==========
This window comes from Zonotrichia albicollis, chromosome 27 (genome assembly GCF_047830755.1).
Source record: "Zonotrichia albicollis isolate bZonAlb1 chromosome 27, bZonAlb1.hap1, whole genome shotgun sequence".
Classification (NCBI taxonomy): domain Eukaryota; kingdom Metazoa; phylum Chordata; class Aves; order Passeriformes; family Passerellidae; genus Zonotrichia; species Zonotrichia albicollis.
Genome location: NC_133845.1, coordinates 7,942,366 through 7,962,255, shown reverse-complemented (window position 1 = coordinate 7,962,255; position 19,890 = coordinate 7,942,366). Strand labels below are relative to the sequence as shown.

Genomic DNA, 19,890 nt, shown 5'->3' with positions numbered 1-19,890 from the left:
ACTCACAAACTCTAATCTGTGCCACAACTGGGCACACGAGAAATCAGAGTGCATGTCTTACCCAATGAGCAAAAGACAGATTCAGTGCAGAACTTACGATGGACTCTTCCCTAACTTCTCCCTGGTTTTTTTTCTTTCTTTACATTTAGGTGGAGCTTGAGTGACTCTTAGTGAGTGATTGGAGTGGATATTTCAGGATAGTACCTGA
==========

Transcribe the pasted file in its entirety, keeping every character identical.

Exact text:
This window comes from Zonotrichia albicollis, chromosome 27 (genome assembly GCF_047830755.1).
Source record: "Zonotrichia albicollis isolate bZonAlb1 chromosome 27, bZonAlb1.hap1, whole genome shotgun sequence".
Classification (NCBI taxonomy): domain Eukaryota; kingdom Metazoa; phylum Chordata; class Aves; order Passeriformes; family Passerellidae; genus Zonotrichia; species Zonotrichia albicollis.
Genome location: NC_133845.1, coordinates 7,942,366 through 7,962,255, shown reverse-complemented (window position 1 = coordinate 7,962,255; position 19,890 = coordinate 7,942,366). Strand labels below are relative to the sequence as shown.

Genomic DNA, 19,890 nt, shown 5'->3' with positions numbered 1-19,890 from the left:
ACTCACAAACTCTAATCTGTGCCACAACTGGGCACACGAGAAATCAGAGTGCATGTCTTACCCAATGAGCAAAAGACAGATTCAGTGCAGAACTTACGATGGACTCTTCCCTAACTTCTCCCTGGTTTTTTTTCTTTCTTTACATTTAGGTGGAGCTTGAGTGACTCTTAGTGAGTGATTGGAGTGGATATTTCAGGATAGTACCTGA